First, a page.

Brussels 18-1-2019 Launch of EBCO’s Annual Report on Conscientious Objection to Military Service in Europe in 2018

The European Bureau for Conscientious Objection (EBCO) introduced today its latest Annual Report “Conscientious Objection to Military Service in Europe in 2018” at a press conference in Brussels.

2018 has been a paradoxical year for the world's conscientious objection and anti-militarist movements,” writes Friedhelm Schneider, EBCO's President, in his foreword.  “With the release from prison of all but 13 conscientious objectors in South Korea, the global total of imprisonments, which for decades has been in the hundreds, has shrunk to dozens.  The sudden peace with Ethiopia means that Eritrea, the world's most egregious persecutor of conscientious objectors now lacks whatever excuse it ever had, although sadly there has not yet been any sign of change on the ground.  Yet in Europe refugee tribunals continue to send conscientious objectors back to countries where they face conscription, if not worse.  And populists continue to argue for a return of conscription at home.”

In the press conference itself, Derek Brett, EBCO's Special Representative to the UN, who compiled the Report, made some mention of these wider events, but he of course concentrated on developments in Europe itself.  Recently back from the northern part of Cyprus, he started by talking with enthusiasm about the Draft Amendment to the Military Service Act, which although not perfect, marks the first recognition of conscientious objection there.  (See recent EBCO press releases; unfolding events in the northern part of Cyprus will be covered in detail in the 2019 Report.)  In the whole of Europe, even as most broadly defined by the Organisation for Security and Co-operation in Europe, only Turkey itself still fails even to acknowledge the right of conscientious objection to military service.  And even as the press conference was going on, in Nicosia the Military Court was, in the light of the publication of the Draft Amendment, ordering the release of conscientious objector Halil Karapasaoglu after serving only three days of his twenty-day sentence!

In 2018 conscientious objection was yet again absent from the political agenda of the Council of Europe and the European Union. This is fatal when it affects states which have for decades persecuted and mistreated conscientious objectors.

Azerbaijan promised the Council of Europe on accession in 2001 that it would adopt a law on alternative service in compliance with European standards by January 2003. It has still not done so. To this day Azerbaijani conscientious objectors are imprisoned – the authorities have no fear that the Council of Europe will imminently take effective action to end this severe human rights violation.

Regarding Turkey the situation is similar. The landmark decision pronounced in January 2006 in favour of conscientious objector Osman Murat Ülke by the European Court of Human Rights has not been implemented to this day. Despite a joint submission of EBCO, WRI and IFOR this failure has not been put on the agenda of the Committee of Ministers in 2018.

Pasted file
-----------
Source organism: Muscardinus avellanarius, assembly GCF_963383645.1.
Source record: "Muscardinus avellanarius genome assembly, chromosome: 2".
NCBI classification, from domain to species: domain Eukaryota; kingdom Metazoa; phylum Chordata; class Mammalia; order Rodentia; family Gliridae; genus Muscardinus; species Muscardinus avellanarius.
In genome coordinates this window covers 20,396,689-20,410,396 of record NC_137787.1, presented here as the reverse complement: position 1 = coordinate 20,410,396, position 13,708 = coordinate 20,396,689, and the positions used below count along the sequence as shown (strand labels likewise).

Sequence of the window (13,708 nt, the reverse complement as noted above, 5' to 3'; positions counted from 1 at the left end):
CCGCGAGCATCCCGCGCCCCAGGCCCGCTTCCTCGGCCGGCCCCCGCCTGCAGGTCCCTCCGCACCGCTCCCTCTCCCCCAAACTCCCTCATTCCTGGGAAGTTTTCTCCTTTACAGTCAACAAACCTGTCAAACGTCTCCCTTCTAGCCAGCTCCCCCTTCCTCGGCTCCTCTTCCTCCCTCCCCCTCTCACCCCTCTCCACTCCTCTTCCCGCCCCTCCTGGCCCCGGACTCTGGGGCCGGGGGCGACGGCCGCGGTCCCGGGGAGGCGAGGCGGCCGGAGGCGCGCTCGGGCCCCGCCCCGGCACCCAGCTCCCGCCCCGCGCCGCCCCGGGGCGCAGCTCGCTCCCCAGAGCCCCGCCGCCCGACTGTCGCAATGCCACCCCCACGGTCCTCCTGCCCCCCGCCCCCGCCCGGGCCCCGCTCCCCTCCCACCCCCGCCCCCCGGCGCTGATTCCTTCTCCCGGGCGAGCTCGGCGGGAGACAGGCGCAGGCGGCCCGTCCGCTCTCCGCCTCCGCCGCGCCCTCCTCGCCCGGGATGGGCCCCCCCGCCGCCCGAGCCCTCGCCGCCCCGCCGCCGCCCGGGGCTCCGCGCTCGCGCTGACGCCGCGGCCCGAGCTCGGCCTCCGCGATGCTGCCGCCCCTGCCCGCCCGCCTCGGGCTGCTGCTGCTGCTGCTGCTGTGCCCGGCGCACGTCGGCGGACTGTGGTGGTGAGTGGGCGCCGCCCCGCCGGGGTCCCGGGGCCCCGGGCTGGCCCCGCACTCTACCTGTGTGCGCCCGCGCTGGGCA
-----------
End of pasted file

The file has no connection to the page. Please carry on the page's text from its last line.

And the European Union Agency for Fundamental Rights claims that the ambiguous wording of paragraph 10.2 of the European Charter of Fundamental Rights renders it incompetent to protect the right of conscientious objection to military service. This debate continues...

Fortunately some gleams of hope show that in 2018 the right to refuse to kill did not totally disappear from the awareness of European institutions.  In the context of the European Social Charter, the European Committee of Social Rights in October declared admissible a complaint from the European Organisation of Military Associations aimed at obliging Ireland to make legal provision to enable members of its fully-professional armed forces to be released in the event of developing conscientious objections. The following month, the European Youth Forum adopted a comprehensive resolution on the right to conscientious objection to military service, inter alia calling on its member organisations to promote this as a youth right.

The full text of EBCO's Report on Conscientious Objection to Military Service in Europe in 2018 will be available for downloading at www.ebco-beoc.org/reports from 17.00 Brussels time on Monday 21st January.

For more information and interviews please contact Derek Brett, compiler of the report (+41 4629825) derek.brett@ifor.org;) (English), Sam Biesemans, EBCO Vice-President and Special Representative to the European Institutions (+32 477268893; sambiesemans@skynet.be) (French, Dutch, Italian or English) or Friedhelm Schneider, EBCO President (friedhelm.schneider@bmx.de) (German)

Photo: Derek Brett, compiler of the report (left) and Sam Biesemans, EBCO Vice-President (right) during EBCO’s press conference in Brussels today